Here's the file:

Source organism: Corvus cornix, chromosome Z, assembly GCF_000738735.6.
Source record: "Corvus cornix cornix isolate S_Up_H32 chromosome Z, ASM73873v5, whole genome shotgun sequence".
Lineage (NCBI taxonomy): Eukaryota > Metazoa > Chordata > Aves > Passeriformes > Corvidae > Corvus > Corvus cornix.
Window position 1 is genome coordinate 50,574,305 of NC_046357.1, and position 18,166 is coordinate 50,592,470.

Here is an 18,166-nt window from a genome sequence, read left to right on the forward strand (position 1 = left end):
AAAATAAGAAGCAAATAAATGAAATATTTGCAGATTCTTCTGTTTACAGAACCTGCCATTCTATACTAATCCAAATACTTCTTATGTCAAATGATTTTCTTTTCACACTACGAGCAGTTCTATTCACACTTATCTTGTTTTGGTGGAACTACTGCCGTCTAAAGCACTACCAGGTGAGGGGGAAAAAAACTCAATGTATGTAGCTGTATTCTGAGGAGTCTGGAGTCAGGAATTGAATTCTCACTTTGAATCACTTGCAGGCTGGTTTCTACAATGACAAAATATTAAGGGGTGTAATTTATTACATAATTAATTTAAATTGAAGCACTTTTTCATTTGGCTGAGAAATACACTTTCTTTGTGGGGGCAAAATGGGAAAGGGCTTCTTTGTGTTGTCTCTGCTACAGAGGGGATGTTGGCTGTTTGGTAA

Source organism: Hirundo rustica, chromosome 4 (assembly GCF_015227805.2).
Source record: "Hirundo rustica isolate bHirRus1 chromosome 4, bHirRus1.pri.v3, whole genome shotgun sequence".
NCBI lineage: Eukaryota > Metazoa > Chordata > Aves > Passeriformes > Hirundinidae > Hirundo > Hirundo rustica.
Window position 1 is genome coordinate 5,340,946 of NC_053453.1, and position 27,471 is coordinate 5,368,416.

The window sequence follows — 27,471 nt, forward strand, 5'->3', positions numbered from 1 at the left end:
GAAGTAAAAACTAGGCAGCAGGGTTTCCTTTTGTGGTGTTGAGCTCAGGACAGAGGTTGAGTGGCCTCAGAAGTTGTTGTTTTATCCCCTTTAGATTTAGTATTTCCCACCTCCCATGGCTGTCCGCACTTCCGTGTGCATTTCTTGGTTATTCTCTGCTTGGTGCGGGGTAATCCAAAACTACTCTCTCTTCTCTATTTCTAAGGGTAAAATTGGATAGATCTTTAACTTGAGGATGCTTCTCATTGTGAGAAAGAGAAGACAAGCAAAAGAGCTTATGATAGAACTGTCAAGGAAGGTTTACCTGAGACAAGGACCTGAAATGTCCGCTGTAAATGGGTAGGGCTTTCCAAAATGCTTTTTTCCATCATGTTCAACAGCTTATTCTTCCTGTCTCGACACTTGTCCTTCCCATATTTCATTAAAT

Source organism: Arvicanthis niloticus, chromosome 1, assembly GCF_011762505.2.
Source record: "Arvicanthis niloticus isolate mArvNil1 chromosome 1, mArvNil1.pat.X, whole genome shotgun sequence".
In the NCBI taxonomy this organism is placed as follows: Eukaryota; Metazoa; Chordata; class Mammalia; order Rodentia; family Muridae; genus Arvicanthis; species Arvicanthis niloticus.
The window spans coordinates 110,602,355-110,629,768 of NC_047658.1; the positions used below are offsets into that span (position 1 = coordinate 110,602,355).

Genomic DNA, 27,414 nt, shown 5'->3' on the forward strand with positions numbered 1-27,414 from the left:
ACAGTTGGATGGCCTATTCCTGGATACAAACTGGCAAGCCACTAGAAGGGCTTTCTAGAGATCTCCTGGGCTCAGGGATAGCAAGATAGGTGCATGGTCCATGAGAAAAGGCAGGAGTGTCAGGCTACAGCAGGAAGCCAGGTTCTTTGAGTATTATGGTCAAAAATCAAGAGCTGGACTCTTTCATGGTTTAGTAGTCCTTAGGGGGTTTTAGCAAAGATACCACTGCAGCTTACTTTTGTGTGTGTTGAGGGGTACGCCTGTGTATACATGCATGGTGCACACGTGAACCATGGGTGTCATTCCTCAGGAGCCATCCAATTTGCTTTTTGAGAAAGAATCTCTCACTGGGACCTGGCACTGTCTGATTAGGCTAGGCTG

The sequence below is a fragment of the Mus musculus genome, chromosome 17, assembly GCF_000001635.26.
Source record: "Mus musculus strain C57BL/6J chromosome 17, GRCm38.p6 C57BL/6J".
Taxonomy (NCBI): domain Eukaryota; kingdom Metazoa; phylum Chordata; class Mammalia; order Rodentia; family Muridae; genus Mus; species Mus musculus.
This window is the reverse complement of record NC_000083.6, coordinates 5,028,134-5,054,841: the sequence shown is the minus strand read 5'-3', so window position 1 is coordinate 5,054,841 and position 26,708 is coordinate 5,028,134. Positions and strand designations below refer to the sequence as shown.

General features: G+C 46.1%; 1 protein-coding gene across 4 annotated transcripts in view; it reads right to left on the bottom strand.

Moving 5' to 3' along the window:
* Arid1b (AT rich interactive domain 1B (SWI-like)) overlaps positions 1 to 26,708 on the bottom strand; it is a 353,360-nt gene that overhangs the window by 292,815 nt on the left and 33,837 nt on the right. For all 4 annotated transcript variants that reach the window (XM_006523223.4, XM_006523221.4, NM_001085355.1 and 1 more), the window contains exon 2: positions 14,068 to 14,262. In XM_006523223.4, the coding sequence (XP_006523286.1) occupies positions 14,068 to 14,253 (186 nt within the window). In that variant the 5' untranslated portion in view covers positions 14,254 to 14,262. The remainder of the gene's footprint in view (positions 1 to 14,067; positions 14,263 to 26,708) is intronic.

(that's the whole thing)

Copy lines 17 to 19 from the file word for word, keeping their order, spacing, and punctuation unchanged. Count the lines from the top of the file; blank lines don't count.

Genomic DNA, 27,414 nt, shown 5'->3' on the forward strand with positions numbered 1-27,414 from the left:
ACAGTTGGATGGCCTATTCCTGGATACAAACTGGCAAGCCACTAGAAGGGCTTTCTAGAGATCTCCTGGGCTCAGGGATAGCAAGATAGGTGCATGGTCCATGAGAAAAGGCAGGAGTGTCAGGCTACAGCAGGAAGCCAGGTTCTTTGAGTATTATGGTCAAAAATCAAGAGCTGGACTCTTTCATGGTTTAGTAGTCCTTAGGGGGTTTTAGCAAAGATACCACTGCAGCTTACTTTTGTGTGTGTTGAGGGGTACGCCTGTGTATACATGCATGGTGCACACGTGAACCATGGGTGTCATTCCTCAGGAGCCATCCAATTTGCTTTTTGAGAAAGAATCTCTCACTGGGACCTGGCACTGTCTGATTAGGCTAGGCTG

The sequence below is a fragment of the Mus musculus genome, chromosome 17, assembly GCF_000001635.26.